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Sad Bastard Paperback – Jul 21 1999


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Paperback, Jul 21 1999
CDN$ 12.75

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Product Details

  • Paperback: 193 pages
  • Publisher: Vintage Books; New edition edition (July 21 1999)
  • Language: English
  • ISBN-10: 009927499X
  • ISBN-13: 978-0099274995
  • Product Dimensions: 12.9 x 1.5 x 19.9 cm
  • Shipping Weight: 141 g
  • Average Customer Review: 4.0 out of 5 stars  See all reviews (1 customer review)
  • Amazon Bestsellers Rank: #3,117,124 in Books (See Top 100 in Books)

Product Description

From Publishers Weekly

The eponymous antihero of Hamilton's sequel to Headbanger is once again Pat Coyne, a down-and-out Dublin police officer given to paranoid rantings and delusions of grandeur: "He shouted at the radio, railing against corruption as if it affected him personally. Every change in his country, every sign of progress was an assault on his persona." It hasn't been a good year for Coyne: he has been out of work since an injury during a traumatic fire; he's separated from his wife, Carmel, a New Age healer whose affections he desperately wants to win back; and his son, Jimmy, a young man with "a vocation for pure mayhem," is still living with him. Out on a bender one evening, Jimmy inadvertently steals a bag of money from thug Mongi O Doherty, who then kills Coyne's friend Tommy Nolan when he happens upon the scene. Jimmy becomes a suspect in Tommy's murder, but even worse, he's got Mongi on his tail. Plenty of other characters are thrown into the mix, including the bothersome Sergeant Corrigan, who is investigating the murder; Ms. Dunford, Coyne's platitude-spouting therapist; and Corina, a Romanian woman who owes Mongi money and is befriended by Coyne after she is caught shoplifting. For all Coyne's bluster, there is something sad and vulnerable about him; he is reminiscent of a (slightly) more well-adjusted Ignatius Reilly from A Confederacy of Dunces, as Roddy Doyle might have imagined him. There are plenty of hilarious scenes in this short novel, and Hamilton ties them together skillfully, but audiences will have more fun tracking Coyne's various tribulations if they first read Headbanger, released in the States earlier this year.

Copyright 2001 Cahners Business Information, Inc.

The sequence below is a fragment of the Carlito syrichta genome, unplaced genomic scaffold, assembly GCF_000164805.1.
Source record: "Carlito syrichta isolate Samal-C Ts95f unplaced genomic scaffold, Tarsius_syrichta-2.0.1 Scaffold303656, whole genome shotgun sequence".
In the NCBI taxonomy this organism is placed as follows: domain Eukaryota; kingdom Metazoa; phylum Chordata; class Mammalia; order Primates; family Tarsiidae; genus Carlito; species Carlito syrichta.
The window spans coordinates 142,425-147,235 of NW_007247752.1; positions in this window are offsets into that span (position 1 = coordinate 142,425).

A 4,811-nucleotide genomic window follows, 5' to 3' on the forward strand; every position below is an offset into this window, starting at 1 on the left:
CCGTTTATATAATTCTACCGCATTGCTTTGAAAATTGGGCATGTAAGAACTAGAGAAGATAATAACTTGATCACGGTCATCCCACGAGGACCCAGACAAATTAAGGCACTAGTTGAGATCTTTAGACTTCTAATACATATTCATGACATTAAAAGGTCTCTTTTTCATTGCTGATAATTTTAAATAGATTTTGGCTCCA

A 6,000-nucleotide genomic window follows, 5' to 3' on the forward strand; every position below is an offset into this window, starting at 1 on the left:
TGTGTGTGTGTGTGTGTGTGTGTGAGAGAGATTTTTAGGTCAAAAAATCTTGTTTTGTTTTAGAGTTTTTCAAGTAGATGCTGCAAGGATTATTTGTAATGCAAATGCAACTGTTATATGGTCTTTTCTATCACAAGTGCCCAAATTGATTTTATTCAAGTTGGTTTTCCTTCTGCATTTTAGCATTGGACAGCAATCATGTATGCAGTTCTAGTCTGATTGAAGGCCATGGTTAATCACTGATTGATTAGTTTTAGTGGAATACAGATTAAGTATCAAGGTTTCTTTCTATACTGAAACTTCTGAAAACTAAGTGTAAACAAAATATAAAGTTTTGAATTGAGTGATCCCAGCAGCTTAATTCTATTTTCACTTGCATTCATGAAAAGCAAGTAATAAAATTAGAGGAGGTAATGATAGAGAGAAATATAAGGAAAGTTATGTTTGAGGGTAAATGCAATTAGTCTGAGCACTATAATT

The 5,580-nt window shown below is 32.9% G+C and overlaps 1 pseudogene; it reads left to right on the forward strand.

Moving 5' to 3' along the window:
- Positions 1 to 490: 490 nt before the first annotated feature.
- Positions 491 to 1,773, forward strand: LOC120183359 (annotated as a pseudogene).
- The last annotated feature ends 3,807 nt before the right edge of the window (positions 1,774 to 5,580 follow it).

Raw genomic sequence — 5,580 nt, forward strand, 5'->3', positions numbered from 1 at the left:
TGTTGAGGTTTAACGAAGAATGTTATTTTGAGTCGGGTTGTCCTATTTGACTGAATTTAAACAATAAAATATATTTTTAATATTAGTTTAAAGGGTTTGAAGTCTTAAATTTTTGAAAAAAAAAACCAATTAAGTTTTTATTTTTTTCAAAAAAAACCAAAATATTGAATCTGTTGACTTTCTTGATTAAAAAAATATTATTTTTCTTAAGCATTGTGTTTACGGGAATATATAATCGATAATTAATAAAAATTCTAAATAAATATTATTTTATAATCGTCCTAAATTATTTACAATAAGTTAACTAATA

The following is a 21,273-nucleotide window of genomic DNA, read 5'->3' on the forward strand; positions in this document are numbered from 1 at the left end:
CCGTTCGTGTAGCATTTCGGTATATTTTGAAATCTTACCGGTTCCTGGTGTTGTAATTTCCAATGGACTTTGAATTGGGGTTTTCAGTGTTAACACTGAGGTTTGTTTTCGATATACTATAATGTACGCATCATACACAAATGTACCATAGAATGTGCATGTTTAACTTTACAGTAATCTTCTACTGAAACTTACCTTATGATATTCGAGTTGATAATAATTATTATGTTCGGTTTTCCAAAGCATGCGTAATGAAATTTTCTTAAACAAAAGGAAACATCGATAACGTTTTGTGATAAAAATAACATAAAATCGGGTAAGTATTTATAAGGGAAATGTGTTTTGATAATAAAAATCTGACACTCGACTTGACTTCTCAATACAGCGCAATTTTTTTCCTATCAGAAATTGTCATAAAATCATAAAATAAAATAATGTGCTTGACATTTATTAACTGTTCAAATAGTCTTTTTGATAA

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Most helpful customer reviews

By Jeremy Smith on May 20 2000
Format: Paperback
Hugo Hamilton writes with an excellent style. There's plenty of characters in this book, all of them fairly interesting and well-explained. The book reads well, and the overall arc of the plot is like several episodes of a soap-opera. My only complaint is that speech from characters wasn't quoted in quotation marks, it was hyphenated like this:
-Well, that's a nice necklace you're wearing.
But it was fairly funny in places. There's so much going on and it's all so original and well-detailed.
Well done, Hugo.
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Most Helpful Customer Reviews on Amazon.com (beta)

Amazon.com: 2 reviews
4 of 4 people found the following review helpful
Not sad at all! May 20 2000
By Jeremy Smith - Published on Amazon.com
Format: Paperback
Hugo Hamilton writes with an excellent style. There's plenty of characters in this book, all of them fairly interesting and well-explained. The book reads well, and the overall arc of the plot is like several episodes of a soap-opera. My only complaint is that speech from characters wasn't quoted in quotation marks, it was hyphenated like this:
-Well, that's a nice necklace you're wearing.
But it was fairly funny in places. There's so much going on and it's all so original and well-detailed.
Well done, Hugo.
0 of 1 people found the following review helpful
Nowhere Man March 18 2004
By A. Ross - Published on Amazon.com
This book picks up the story of middle-aged Dublin policeman Pay Coyne, who was introduced in Hamilton's book Headbanger. In that earlier tale, Coyne turned from a misunderstood family man into a one man crimebuster, a la Dirty Harry. This book finds him separated from his new-age healer wife, and living in a dingy apartment, wrestling with depression and what sounds like post-traumatic stress following his disability after a quixotic attempt to rescue someone from a fire. Much of his time is spent staring into beers down at a dockside pub, one of the few places he can stand to be around other people. That's where a meager plot develops, revolving around a local thug's scheme of smuggling Eastern Europeans into the country illegally in a fishing vessel. This leads to a murder, a bag of missing cash, and trouble for Cone's wild teenage son. Meanwhile, as in Headbanger, he discovers a young woman who needs protecting-here an inept Romanian shoplifter. None of this is particularly gripping, however. It feels somewhat forced, as if Hamilton knew he needed to have some kind of story to keep readers interested. 'Cause the emphasis seems to be on Coyne's disgust with modern Ireland, as he rants over and over about how awful it all is. He takes on somewhat of the air of a mad prophet in all this, lurching around town, pining for his wife and family. While it's not your average picture of Dublin, it's not a very compelling read either.

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